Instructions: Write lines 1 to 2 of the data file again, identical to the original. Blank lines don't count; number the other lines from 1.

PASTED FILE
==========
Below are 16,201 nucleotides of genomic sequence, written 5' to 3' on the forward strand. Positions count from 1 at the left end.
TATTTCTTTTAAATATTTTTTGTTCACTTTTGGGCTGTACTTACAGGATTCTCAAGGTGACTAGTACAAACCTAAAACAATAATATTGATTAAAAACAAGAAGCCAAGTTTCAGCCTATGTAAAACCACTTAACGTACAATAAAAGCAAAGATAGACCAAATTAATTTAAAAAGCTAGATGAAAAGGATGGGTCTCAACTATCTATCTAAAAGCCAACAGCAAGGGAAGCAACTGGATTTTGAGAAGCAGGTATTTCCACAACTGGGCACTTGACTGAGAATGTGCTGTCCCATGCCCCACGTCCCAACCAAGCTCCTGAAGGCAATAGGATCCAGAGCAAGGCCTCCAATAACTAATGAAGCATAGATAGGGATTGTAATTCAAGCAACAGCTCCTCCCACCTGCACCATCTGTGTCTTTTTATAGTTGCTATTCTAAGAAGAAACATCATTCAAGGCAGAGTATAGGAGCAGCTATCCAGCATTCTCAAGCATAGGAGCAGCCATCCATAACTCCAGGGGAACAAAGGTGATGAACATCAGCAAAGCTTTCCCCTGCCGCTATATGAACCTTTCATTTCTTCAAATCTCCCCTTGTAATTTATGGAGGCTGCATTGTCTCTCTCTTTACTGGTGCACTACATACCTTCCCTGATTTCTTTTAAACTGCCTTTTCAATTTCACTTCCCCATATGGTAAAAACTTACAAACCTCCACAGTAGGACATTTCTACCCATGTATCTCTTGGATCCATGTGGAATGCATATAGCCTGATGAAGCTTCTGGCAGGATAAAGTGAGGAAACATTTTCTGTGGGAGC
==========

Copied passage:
Below are 16,201 nucleotides of genomic sequence, written 5' to 3' on the forward strand. Positions count from 1 at the left end.
TATTTCTTTTAAATATTTTTTGTTCACTTTTGGGCTGTACTTACAGGATTCTCAAGGTGACTAGTACAAACCTAAAACAATAATATTGATTAAAAACAAGAAGCCAAGTTTCAGCCTATGTAAAACCACTTAACGTACAATAAAAGCAAAGATAGACCAAATTAATTTAAAAAGCTAGATGAAAAGGATGGGTCTCAACTATCTATCTAAAAGCCAACAGCAAGGGAAGCAACTGGATTTTGAGAAGCAGGTATTTCCACAACTGGGCACTTGACTGAGAATGTGCTGTCCCATGCCCCACGTCCCAACCAAGCTCCTGAAGGCAATAGGATCCAGAGCAAGGCCTCCAATAACTAATGAAGCATAGATAGGGATTGTAATTCAAGCAACAGCTCCTCCCACCTGCACCATCTGTGTCTTTTTATAGTTGCTATTCTAAGAAGAAACATCATTCAAGGCAGAGTATAGGAGCAGCTATCCAGCATTCTCAAGCATAGGAGCAGCCATCCATAACTCCAGGGGAACAAAGGTGATGAACATCAGCAAAGCTTTCCCCTGCCGCTATATGAACCTTTCATTTCTTCAAATCTCCCCTTGTAATTTATGGAGGCTGCATTGTCTCTCTCTTTACTGGTGCACTACATACCTTCCCTGATTTCTTTTAAACTGCCTTTTCAATTTCACTTCCCCATATGGTAAAAACTTACAAACCTCCACAGTAGGACATTTCTACCCATGTATCTCTTGGATCCATGTGGAATGCATATAGCCTGATGAAGCTTCTGGCAGGATAAAGTGAGGAAACATTTTCTGTGGGAGC